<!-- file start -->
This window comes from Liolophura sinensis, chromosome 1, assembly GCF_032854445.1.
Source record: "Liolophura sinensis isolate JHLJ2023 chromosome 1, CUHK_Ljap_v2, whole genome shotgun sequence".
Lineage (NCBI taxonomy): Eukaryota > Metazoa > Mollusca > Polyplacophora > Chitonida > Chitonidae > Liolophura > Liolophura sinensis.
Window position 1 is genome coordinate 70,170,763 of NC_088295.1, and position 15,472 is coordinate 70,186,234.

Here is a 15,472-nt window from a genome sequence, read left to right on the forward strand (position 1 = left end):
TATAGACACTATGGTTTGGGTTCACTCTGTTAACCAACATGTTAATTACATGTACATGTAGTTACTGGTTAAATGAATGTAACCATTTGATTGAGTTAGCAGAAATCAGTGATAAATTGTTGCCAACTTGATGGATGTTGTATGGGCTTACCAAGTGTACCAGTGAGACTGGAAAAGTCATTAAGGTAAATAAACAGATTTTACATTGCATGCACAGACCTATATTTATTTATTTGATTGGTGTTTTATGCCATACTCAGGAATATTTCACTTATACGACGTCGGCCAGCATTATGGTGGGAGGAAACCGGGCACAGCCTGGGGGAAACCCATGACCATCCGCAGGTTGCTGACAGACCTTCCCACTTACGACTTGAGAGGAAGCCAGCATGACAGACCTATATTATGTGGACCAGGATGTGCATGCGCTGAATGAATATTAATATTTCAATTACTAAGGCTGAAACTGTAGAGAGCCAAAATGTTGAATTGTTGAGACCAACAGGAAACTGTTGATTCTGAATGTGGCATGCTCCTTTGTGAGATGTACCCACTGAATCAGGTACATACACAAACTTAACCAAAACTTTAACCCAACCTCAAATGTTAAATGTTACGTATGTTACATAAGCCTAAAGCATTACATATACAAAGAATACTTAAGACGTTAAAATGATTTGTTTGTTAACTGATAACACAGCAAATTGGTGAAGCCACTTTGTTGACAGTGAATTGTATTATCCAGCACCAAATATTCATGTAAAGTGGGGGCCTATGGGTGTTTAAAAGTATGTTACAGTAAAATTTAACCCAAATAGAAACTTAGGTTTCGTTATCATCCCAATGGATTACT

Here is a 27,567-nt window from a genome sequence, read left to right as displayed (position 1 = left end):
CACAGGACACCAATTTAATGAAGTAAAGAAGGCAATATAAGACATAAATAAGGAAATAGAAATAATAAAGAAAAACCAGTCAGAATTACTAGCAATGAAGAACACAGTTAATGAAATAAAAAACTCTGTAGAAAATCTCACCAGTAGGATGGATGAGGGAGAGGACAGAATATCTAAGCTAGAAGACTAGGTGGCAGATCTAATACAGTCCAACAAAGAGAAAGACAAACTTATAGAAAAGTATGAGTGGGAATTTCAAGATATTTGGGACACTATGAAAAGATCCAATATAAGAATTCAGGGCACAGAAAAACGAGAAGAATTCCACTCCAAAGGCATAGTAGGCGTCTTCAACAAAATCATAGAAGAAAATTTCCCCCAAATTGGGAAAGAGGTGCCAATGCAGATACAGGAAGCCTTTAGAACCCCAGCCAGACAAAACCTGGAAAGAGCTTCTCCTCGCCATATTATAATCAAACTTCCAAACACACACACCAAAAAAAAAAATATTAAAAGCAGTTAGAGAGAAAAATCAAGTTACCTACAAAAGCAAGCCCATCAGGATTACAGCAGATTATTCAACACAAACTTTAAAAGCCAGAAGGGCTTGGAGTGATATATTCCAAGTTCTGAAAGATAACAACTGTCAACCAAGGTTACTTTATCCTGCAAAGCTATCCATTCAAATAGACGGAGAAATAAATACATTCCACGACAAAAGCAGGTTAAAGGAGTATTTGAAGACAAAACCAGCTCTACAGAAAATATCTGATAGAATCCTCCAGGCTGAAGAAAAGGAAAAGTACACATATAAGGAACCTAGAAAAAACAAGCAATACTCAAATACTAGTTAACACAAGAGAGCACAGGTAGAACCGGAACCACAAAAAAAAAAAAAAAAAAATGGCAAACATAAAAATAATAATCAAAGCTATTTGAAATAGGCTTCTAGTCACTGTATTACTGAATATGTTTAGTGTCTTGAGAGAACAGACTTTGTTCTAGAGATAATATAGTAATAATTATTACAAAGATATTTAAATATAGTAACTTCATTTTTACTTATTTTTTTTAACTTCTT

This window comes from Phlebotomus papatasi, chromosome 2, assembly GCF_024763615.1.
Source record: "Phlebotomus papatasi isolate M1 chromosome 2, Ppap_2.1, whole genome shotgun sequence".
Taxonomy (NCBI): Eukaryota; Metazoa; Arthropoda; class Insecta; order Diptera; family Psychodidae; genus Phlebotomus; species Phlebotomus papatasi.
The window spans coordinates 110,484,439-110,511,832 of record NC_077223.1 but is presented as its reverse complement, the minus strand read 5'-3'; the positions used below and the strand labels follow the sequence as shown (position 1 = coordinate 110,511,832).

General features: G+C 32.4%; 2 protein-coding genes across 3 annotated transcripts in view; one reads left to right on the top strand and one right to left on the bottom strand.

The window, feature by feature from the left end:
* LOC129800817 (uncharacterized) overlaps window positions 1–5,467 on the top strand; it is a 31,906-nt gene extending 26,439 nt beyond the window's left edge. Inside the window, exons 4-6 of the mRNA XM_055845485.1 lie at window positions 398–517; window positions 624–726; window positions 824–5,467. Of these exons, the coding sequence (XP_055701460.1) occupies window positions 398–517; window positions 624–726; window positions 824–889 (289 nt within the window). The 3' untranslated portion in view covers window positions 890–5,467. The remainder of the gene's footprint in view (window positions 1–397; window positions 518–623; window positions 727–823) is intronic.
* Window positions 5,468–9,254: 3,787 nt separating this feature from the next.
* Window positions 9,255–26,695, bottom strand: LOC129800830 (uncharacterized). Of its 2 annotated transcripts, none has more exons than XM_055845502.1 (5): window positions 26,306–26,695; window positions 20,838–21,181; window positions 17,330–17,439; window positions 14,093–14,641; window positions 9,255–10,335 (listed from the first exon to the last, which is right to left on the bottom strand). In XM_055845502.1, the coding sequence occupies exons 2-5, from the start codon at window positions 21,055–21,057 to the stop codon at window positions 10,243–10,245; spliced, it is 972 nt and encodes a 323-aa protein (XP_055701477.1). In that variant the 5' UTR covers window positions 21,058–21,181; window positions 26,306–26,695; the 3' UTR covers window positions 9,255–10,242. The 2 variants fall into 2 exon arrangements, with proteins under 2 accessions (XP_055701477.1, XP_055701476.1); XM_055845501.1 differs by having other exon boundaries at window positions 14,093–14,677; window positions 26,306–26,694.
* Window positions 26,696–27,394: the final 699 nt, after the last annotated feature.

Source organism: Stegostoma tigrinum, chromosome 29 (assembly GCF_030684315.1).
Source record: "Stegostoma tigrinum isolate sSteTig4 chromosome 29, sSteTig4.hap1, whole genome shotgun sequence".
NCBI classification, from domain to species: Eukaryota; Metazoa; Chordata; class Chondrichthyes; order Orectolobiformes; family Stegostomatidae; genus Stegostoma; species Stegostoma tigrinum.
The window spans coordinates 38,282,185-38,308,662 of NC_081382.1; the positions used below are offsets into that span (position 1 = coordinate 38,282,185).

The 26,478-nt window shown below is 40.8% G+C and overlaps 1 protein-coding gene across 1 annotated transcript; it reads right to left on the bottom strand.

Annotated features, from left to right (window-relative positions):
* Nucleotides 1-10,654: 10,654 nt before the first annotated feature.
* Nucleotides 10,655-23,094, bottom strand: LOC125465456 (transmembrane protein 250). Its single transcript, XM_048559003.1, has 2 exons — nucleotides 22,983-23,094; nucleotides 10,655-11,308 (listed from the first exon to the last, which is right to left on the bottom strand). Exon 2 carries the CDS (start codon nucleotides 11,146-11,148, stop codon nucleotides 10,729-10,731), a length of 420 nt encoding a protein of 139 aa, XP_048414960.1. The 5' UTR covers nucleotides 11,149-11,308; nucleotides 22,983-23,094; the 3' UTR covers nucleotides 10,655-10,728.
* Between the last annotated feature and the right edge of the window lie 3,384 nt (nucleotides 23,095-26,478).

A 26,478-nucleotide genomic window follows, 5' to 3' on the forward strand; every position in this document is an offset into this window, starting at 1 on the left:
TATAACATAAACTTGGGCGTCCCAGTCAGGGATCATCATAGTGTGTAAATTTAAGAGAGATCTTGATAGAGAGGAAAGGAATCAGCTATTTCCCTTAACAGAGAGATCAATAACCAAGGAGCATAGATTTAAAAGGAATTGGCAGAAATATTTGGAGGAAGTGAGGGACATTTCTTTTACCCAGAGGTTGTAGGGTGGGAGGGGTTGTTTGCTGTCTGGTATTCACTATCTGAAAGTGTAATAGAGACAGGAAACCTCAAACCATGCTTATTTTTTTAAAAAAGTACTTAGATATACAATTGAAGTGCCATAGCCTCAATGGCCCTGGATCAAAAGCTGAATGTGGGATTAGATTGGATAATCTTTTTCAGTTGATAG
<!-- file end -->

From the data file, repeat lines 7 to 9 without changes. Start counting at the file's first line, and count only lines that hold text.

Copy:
Here is a 27,567-nt window from a genome sequence, read left to right as displayed (position 1 = left end):
CACAGGACACCAATTTAATGAAGTAAAGAAGGCAATATAAGACATAAATAAGGAAATAGAAATAATAAAGAAAAACCAGTCAGAATTACTAGCAATGAAGAACACAGTTAATGAAATAAAAAACTCTGTAGAAAATCTCACCAGTAGGATGGATGAGGGAGAGGACAGAATATCTAAGCTAGAAGACTAGGTGGCAGATCTAATACAGTCCAACAAAGAGAAAGACAAACTTATAGAAAAGTATGAGTGGGAATTTCAAGATATTTGGGACACTATGAAAAGATCCAATATAAGAATTCAGGGCACAGAAAAACGAGAAGAATTCCACTCCAAAGGCATAGTAGGCGTCTTCAACAAAATCATAGAAGAAAATTTCCCCCAAATTGGGAAAGAGGTGCCAATGCAGATACAGGAAGCCTTTAGAACCCCAGCCAGACAAAACCTGGAAAGAGCTTCTCCTCGCCATATTATAATCAAACTTCCAAACACACACACCAAAAAAAAAAATATTAAAAGCAGTTAGAGAGAAAAATCAAGTTACCTACAAAAGCAAGCCCATCAGGATTACAGCAGATTATTCAACACAAACTTTAAAAGCCAGAAGGGCTTGGAGTGATATATTCCAAGTTCTGAAAGATAACAACTGTCAACCAAGGTTACTTTATCCTGCAAAGCTATCCATTCAAATAGACGGAGAAATAAATACATTCCACGACAAAAGCAGGTTAAAGGAGTATTTGAAGACAAAACCAGCTCTACAGAAAATATCTGATAGAATCCTCCAGGCTGAAGAAAAGGAAAAGTACACATATAAGGAACCTAGAAAAAACAAGCAATACTCAAATACTAGTTAACACAAGAGAGCACAGGTAGAACCGGAACCACAAAAAAAAAAAAAAAAAAATGGCAAACATAAAAATAATAATCAAAGCTATTTGAAATAGGCTTCTAGTCACTGTATTACTGAATATGTTTAGTGTCTTGAGAGAACAGACTTTGTTCTAGAGATAATATAGTAATAATTATTACAAAGATATTTAAATATAGTAACTTCATTTTTACTTATTTTTTTTAACTTCTT

This window comes from Phlebotomus papatasi, chromosome 2, assembly GCF_024763615.1.